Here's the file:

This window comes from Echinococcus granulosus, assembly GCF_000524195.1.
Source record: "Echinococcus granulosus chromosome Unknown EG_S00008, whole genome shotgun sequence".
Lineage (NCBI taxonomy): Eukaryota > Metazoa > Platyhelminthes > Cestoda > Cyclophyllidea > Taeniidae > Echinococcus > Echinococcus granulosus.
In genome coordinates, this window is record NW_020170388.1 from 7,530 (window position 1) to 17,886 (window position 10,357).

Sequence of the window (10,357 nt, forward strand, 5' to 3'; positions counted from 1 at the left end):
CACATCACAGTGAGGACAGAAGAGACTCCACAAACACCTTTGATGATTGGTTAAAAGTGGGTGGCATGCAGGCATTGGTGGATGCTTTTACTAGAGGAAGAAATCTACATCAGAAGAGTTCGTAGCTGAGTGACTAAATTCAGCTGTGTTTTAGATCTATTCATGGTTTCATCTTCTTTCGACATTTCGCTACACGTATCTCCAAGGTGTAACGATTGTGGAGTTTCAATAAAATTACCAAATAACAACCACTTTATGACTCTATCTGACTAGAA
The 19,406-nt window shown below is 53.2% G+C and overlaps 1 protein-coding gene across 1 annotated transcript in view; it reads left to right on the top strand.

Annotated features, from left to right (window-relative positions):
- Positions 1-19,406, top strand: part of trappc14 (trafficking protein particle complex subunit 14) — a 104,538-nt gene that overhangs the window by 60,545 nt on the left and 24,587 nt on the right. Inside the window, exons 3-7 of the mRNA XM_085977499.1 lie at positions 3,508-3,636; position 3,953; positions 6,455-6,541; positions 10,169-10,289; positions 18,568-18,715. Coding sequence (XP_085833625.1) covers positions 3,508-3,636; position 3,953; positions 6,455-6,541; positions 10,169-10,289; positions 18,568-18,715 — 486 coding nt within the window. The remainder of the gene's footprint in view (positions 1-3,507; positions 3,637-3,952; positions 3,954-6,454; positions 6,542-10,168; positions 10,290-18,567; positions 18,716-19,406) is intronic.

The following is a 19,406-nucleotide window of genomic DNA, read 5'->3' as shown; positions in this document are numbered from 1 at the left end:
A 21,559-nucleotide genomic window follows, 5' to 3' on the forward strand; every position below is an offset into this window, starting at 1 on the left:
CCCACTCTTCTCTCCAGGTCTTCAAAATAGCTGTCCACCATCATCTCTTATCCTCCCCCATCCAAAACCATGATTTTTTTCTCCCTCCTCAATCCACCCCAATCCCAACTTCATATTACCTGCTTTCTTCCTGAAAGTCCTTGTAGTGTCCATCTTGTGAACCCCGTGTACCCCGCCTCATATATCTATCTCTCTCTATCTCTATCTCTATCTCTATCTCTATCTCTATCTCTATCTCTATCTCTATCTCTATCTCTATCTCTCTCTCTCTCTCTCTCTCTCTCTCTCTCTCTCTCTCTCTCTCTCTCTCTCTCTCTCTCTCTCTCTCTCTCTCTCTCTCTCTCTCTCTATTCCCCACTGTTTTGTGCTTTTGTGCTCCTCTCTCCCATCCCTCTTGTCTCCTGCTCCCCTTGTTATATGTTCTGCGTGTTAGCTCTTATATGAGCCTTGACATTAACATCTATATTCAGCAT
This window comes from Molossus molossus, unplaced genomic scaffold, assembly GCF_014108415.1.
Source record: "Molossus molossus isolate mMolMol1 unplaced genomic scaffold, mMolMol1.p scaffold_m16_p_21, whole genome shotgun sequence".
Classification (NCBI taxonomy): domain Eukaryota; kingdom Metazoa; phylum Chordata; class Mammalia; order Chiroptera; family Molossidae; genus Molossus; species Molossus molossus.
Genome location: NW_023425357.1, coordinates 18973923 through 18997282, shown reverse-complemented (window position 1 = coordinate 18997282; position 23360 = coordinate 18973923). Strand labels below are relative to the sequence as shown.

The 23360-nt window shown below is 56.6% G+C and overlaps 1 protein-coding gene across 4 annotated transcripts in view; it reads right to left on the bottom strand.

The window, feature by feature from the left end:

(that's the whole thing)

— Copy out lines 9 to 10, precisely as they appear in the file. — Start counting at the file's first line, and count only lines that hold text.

- Positions 1-19,406, top strand: part of trappc14 (trafficking protein particle complex subunit 14) — a 104,538-nt gene that overhangs the window by 60,545 nt on the left and 24,587 nt on the right. Inside the window, exons 3-7 of the mRNA XM_085977499.1 lie at positions 3,508-3,636; position 3,953; positions 6,455-6,541; positions 10,169-10,289; positions 18,568-18,715. Coding sequence (XP_085833625.1) covers positions 3,508-3,636; position 3,953; positions 6,455-6,541; positions 10,169-10,289; positions 18,568-18,715 — 486 coding nt within the window. The remainder of the gene's footprint in view (positions 1-3,507; positions 3,637-3,952; positions 3,954-6,454; positions 6,542-10,168; positions 10,290-18,567; positions 18,716-19,406) is intronic.

The following is a 19,406-nucleotide window of genomic DNA, read 5'->3' as shown; positions in this document are numbered from 1 at the left end: